Proteins involved in cell organization and biogenesis
In plants, tubulin and actin are known to play key roles in cell proliferation, organ growth, and regulation of floral bud morphogenesis from the vegetative to the reproductive phase26,27,28,29. Our data showed that the expression levels of some tubulins and actins undergo significant changes during floral bud differentiation (V3 to V6 stage). These proteins showed a greater abundance in NIL-cml than in the H4 plants (NIL-cml-3/H4-3 and NIL-cml-6/H4-6); while the levels of these proteins are stable in the ZmCCT-negative maize line (H4-6/H4-3) from the vegetative to the induced stage (Supplementary Table S3), suggests that ZmCCT may have a large effect on stem growth by directly or indirectly inducing cytoskeletal proteins in the photoperiod-sensitive cultivar. This was consistent with the previous observation that Ghd7 had marked effects on vascular development and stem growth11. Collectively, we speculate that the highly abundant accumulation of tubulin and actin in ZmCCT-positive plants might enhance cell division and growth during SAM development.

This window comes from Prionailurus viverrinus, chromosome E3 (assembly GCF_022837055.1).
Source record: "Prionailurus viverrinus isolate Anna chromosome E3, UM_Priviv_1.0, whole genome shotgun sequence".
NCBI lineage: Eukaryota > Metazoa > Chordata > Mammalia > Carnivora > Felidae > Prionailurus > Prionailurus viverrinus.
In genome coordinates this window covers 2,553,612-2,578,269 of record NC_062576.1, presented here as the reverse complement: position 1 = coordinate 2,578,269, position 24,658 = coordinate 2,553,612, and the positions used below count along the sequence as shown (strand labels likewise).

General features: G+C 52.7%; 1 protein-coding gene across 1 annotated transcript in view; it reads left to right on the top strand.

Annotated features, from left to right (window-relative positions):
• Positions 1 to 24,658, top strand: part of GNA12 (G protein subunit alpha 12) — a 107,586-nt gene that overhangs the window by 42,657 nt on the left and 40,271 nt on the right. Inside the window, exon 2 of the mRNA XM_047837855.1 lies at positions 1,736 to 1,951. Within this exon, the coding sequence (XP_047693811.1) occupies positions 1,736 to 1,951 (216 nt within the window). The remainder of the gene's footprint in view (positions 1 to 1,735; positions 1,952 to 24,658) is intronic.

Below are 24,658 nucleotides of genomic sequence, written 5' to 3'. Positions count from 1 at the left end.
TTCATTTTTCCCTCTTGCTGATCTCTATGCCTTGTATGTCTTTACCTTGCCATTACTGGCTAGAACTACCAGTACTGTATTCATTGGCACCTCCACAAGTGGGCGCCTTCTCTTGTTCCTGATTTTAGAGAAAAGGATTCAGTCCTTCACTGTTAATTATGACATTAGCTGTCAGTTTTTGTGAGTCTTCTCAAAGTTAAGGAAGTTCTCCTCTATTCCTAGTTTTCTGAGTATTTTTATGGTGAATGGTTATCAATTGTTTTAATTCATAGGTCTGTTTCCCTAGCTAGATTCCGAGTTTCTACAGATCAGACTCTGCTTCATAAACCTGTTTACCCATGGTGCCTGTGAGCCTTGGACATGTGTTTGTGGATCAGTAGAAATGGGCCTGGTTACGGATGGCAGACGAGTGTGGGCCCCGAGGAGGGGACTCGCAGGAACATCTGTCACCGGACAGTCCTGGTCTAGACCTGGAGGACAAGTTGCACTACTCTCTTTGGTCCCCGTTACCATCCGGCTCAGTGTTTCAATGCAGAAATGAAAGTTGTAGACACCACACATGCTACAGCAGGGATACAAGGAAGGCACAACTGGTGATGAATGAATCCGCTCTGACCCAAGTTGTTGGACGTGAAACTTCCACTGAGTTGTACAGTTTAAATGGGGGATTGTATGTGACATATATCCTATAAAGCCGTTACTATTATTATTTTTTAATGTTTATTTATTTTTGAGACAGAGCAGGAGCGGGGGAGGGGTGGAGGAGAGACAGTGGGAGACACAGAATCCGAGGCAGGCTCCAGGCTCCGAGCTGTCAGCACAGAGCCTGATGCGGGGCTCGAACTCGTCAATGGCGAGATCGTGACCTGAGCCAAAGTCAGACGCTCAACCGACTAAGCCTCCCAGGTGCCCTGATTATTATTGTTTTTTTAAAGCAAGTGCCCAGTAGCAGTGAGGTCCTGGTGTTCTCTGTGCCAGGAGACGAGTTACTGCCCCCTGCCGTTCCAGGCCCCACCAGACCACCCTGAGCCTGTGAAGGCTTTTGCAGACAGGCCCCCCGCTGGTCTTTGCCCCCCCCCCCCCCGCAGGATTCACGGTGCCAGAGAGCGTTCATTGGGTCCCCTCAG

We also identified 12 histone proteins (Supplementary Table S3) whose expression level in ZmCCT-positive plants was higher than that in ZmCCT-negative plants (NIL-cml-3/H4-3 and NIL-cml-6/H4-6). This was consistent with other research in ZmCCT-positive maize NIL (NIL-cml-6/NIL-cml-3) suggesting that ZmCCT may induce histone protein in NIL-cml plants. In Arabidopsis, histone proteins greatly influence a wide range of developmental processes, including leaf development, repression of the transition to flowering, and potentiation of transcriptional activation30,31. During vegetative growth, histone H2A directly promotes FLOWERING LOCUS C (FLC) expression and thus leads to delayed flowering32. These results suggest that ZmCCT may induce histone protein and the expression of ZmFLC rises subsequently, thereby repressing the transition from the vegetative state to the reproductive state in maize.
Proteins involved in carbohydrate and energy metabolism